Eskom outlines its plans for the future as the African Utility Week conference begins, saying growing power demand makes it crucial to implement new technologies.
CHALLENGES in maintaining the power system in South Africa have not held utilities back over the years, and today the country benefits from significant advancement in the energy and electricity sector.
This was how the chief executive officer of Eskom, Brian Dames, welcomed delegates to African Utility Week on 22 May at the Nasrec Expo Centre. The event is the continent’s largest utility services conference and exhibition, hosting over 5 000 industry professionals from over 60 countries; it will run until 24 May.
“Eskom has been involved in African Utility Week for the past five years,” Dames said in his opening address. “There is no doubt that Eskom is a significant player in the energy industry and South Africa and it will celebrate its 90th birthday in March 2013.
“As a company and country, we have grown beyond recognition, enjoying the extensive and sophisticated grids we have today. I trust we will continue to drive growth,” he said.
Despite successes in the provision of electricity to households and in the maintenance of the system, Dames said the organisation could not afford to rest on its laurels as there were still obstacles to overcome. “This year is indeed a challenge as it has the biggest peak shortfall between supply and demand and is managing a tight power system,” he explained.
This was made even more trying with the arrival of winter, which led to ever-higher demand for electricity. “Power demand tonight is expected to go up by 2 000 megawatts. This could power Namibia, Botswana and Mozambique combined,” he said.
This made it imperative for the utility to respond to and implement new technologies, and Dames promised that Eskom would do this. “By 2030, the electricity industry will look quite different. We need a game changer, and it may well be gas in the form of natural gas or shale gas.”
He added: “We need to work together in a co-ordinated manner to achieve this.”
The chief operating officer in the department of energy, Thandeka Zungu, stepped in for minister Dipuo Peters. She concurred with Dames, saying: “Energy infrastructure is at the centre of national plans as it is an enabler of socio-economic development.”
It was necessary to improve energy security though, which could be done through regional development – this would help create low carbon economies.
Integrated Resource Plan
There were numerous projects in place to achieve these goals, not least of which was the department’s Integrated Resource Plan (IRP), which aimed to foster sustainable development by reducing dependence on coal and implementing new technologies.
Zungu pointed out that the IRP had already attracted R70-billion in foreign direct investment over the past 12 months. This would go a long way in executing wind and solar projects already planned for Northern Cape, Western Cape, Eastern Cape and Free State.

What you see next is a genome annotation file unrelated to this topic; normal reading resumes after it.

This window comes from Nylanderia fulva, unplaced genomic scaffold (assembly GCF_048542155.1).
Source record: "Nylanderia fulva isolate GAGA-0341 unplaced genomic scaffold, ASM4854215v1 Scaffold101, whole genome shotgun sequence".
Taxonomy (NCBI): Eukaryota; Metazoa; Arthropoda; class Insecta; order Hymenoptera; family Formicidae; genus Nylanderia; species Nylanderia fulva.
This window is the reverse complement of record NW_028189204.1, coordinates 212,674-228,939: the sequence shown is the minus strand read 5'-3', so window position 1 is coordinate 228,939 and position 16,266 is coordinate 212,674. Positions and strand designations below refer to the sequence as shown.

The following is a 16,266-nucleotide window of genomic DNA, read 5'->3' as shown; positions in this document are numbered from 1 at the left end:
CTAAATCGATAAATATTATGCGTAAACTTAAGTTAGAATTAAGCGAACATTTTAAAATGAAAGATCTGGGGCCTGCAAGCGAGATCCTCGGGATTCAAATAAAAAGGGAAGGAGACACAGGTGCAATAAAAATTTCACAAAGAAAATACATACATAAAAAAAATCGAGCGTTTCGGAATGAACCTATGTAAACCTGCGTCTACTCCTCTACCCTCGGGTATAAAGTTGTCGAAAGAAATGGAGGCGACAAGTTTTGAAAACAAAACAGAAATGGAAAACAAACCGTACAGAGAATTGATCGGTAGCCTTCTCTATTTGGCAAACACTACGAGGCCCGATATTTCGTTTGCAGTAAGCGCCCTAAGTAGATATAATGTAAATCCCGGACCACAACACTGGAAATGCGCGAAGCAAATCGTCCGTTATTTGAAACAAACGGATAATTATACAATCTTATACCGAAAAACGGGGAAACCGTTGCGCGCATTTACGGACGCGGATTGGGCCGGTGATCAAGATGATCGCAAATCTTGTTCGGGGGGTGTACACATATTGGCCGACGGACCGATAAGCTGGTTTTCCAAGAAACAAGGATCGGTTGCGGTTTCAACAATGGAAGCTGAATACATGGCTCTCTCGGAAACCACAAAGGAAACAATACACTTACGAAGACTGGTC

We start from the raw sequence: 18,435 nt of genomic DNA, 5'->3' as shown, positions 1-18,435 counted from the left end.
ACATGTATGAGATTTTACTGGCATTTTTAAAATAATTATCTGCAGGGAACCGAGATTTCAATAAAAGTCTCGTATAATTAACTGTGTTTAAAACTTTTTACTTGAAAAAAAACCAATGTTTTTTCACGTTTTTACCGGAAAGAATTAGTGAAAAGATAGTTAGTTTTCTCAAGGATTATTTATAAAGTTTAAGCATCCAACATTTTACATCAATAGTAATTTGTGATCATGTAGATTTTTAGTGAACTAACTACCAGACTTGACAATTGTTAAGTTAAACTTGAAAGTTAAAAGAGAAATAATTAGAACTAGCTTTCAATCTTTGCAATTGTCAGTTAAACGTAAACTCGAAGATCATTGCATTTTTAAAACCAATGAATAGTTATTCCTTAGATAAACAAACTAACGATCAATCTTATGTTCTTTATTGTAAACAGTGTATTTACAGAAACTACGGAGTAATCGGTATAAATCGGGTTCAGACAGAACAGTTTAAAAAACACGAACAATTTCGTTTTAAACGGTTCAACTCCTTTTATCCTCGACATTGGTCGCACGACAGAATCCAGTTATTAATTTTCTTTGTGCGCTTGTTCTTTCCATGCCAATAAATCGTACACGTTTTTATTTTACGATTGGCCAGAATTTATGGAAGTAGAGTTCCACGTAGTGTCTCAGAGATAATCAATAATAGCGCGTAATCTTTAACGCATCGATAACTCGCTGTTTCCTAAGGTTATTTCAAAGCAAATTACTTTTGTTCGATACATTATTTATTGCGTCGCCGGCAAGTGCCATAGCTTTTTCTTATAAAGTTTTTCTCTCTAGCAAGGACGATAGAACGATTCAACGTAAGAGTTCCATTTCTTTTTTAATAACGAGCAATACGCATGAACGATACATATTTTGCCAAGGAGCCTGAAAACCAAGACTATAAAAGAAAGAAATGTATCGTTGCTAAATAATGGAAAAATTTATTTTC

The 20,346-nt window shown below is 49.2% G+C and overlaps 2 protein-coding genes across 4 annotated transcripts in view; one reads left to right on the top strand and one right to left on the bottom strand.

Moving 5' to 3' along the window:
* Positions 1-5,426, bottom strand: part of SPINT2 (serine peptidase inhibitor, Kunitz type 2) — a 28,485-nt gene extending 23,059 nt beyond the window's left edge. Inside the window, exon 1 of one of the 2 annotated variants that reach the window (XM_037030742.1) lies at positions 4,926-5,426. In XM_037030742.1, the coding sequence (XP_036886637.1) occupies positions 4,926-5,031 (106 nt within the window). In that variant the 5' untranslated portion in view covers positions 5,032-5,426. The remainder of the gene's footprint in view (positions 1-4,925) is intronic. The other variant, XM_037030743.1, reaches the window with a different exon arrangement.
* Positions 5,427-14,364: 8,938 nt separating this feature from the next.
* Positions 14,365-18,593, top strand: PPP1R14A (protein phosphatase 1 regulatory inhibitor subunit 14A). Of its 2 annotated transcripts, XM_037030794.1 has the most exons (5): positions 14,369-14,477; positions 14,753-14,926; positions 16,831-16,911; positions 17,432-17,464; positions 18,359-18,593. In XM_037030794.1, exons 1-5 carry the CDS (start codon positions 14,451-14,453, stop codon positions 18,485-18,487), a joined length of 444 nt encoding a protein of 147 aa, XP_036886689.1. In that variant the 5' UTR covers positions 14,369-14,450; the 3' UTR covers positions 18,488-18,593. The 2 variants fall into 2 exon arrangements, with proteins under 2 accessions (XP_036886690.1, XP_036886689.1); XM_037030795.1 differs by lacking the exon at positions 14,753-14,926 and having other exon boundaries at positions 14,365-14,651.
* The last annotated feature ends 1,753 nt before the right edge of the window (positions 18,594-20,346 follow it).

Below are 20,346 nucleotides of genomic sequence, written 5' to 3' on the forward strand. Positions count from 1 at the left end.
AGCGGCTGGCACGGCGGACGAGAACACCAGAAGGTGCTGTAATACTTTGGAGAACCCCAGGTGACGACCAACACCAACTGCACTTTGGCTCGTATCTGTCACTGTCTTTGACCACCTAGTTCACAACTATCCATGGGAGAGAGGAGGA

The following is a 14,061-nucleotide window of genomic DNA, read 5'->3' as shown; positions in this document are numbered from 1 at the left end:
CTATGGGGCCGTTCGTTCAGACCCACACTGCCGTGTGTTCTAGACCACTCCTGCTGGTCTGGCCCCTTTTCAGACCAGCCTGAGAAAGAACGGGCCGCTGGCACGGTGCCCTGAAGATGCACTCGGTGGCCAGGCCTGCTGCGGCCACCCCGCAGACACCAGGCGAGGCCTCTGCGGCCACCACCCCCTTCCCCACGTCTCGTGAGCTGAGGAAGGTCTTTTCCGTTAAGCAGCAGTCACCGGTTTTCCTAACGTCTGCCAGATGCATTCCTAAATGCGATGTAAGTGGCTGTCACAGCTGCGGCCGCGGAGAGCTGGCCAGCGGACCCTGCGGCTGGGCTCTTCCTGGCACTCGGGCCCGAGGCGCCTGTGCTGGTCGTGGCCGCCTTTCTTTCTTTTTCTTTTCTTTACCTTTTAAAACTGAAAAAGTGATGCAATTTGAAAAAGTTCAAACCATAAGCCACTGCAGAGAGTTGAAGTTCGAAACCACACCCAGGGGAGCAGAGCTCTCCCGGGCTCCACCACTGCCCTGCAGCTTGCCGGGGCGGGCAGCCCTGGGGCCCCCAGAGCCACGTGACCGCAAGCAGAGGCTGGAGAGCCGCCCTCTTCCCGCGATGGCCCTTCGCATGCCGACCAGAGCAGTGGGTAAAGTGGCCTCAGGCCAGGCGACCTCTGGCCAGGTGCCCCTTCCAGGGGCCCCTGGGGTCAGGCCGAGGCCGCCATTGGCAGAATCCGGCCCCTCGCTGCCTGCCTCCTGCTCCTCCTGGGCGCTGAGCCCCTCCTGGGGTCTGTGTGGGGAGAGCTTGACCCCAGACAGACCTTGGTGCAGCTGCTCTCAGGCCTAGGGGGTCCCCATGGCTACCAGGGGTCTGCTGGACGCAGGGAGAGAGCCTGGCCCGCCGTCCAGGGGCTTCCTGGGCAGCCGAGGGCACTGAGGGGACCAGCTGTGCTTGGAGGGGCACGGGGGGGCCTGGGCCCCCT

The department’s presence at the conference would therefore be invaluable, as it would allow officials to engage with industry leaders and establish a way forward. “The conference will allow us to reflect on challenges, but also allow us to put in place regulatory framework with the private sector,” she said.
In addition to electricity and energy, the conference is looking at key sectors such as water. It has eight main themes, covered in breakaway sessions held on 22 and 23 May. These themes are: metering, renewables, water, large industry, infrastructure investment, transmission and distribution (T&D) and smart grids, generation, and waste management.
Ger Bergkamp from the International Water Association in The Hague also spoke at the opening session, and focused on the importance of water for Africa. According to Bergkamp, the world’s population is expected to grow to around nine billion by 2050, with the biggest increases happening in Africa and Asia.
“There will not be mega-cities in Africa, but medium-sized cities growing quickly. There will be an increasing stress on water and the availability of water,” he explained. “It will therefore be necessary to increase policy coherence, accelerate access to water and make a large leap in water efficiency, which can be done by re-using water and through processes such as desalination.
These solutions could not be achieved in isolation as water, food and energy were inextricably interlinked. “There is a need for co-operation between water, energy and food,” he said.
“There are major opportunities for utilities and service providers, but you need to involve citizens early on and there is an urgent need to build the capacity of sectors to adjust and evolve.”
These opportunities are to be examined further in each of the theme sessions, as well as through site visits and workshops hosted daily.
Site visits for each theme have been arranged for 24 May. Participants in the large power users and renewables sessions will visit the Coca-Cola bottling plant, Johannesburg Zoo and Absa Towers West to learn about reducing carbon footprints, adopting energy efficient lighting and constructing to reduce the consumption of energy, water and materials, among others.
Further site visits will include the Soweto infrastructure upgrade and rehabilitation project as part of the water sessions, and the Pikitup landfill gas to energy project, which falls under the waste management theme.
The conference is hosted at the Nasrec Expo Centre, on the corner of Rand Show and Nasrec roads, in Joburg’s southwest. For more information on the conference, exhibition and activities scheduled for African Utility Week, visit the website.
Utilities take the floor